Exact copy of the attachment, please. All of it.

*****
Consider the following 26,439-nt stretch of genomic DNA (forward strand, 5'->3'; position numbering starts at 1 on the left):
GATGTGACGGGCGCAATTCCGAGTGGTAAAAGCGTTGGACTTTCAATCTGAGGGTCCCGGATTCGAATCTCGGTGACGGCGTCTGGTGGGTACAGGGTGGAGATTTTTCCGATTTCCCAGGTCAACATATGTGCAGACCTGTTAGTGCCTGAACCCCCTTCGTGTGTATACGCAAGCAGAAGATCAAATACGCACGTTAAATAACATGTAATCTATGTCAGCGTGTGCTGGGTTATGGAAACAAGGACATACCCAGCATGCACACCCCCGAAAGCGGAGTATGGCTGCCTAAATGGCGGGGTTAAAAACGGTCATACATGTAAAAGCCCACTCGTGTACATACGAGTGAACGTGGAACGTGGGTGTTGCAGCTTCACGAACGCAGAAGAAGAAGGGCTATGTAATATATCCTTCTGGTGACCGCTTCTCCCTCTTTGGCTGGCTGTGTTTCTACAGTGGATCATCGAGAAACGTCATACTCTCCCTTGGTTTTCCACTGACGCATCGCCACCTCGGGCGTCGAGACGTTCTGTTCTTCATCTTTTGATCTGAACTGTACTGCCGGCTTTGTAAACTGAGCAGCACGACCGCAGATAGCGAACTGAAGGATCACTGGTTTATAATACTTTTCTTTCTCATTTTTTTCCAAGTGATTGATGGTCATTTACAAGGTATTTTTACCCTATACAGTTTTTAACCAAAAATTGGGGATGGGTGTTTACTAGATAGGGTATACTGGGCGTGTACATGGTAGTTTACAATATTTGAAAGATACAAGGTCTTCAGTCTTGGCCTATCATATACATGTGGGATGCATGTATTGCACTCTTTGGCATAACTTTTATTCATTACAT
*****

Consider the following 26,439-nt stretch of genomic DNA (forward strand, 5'->3'; position numbering starts at 1 on the left):
GATGTGACGGGCGCAATTCCGAGTGGTAAAAGCGTTGGACTTTCAATCTGAGGGTCCCGGATTCGAATCTCGGTGACGGCGTCTGGTGGGTACAGGGTGGAGATTTTTCCGATTTCCCAGGTCAACATATGTGCAGACCTGTTAGTGCCTGAACCCCCTTCGTGTGTATACGCAAGCAGAAGATCAAATACGCACGTTAAATAACATGTAATCTATGTCAGCGTGTGCTGGGTTATGGAAACAAGGACATACCCAGCATGCACACCCCCGAAAGCGGAGTATGGCTGCCTAAATGGCGGGGTTAAAAACGGTCATACATGTAAAAGCCCACTCGTGTACATACGAGTGAACGTGGAACGTGGGTGTTGCAGCTTCACGAACGCAGAAGAAGAAGGGCTATGTAATATATCCTTCTGGTGACCGCTTCTCCCTCTTTGGCTGGCTGTGTTTCTACAGTGGATCATCGAGAAACGTCATACTCTCCCTTGGTTTTCCACTGACGCATCGCCACCTCGGGCGTCGAGACGTTCTGTTCTTCATCTTTTGATCTGAACTGTACTGCCGGCTTTGTAAACTGAGCAGCACGACCGCAGATAGCGAACTGAAGGATCACTGGTTTATAATACTTTTCTTTCTCATTTTTTTCCAAGTGATTGATGGTCATTTACAAGGTATTTTTACCCTATACAGTTTTTAACCAAAAATTGGGGATGGGTGTTTACTAGATAGGGTATACTGGGCGTGTACATGGTAGTTTACAATATTTGAAAGATACAAGGTCTTCAGTCTTGGCCTATCATATACATGTGGGATGCATGTATTGCACTCTTTGGCATAACTTTTATTCATTACAT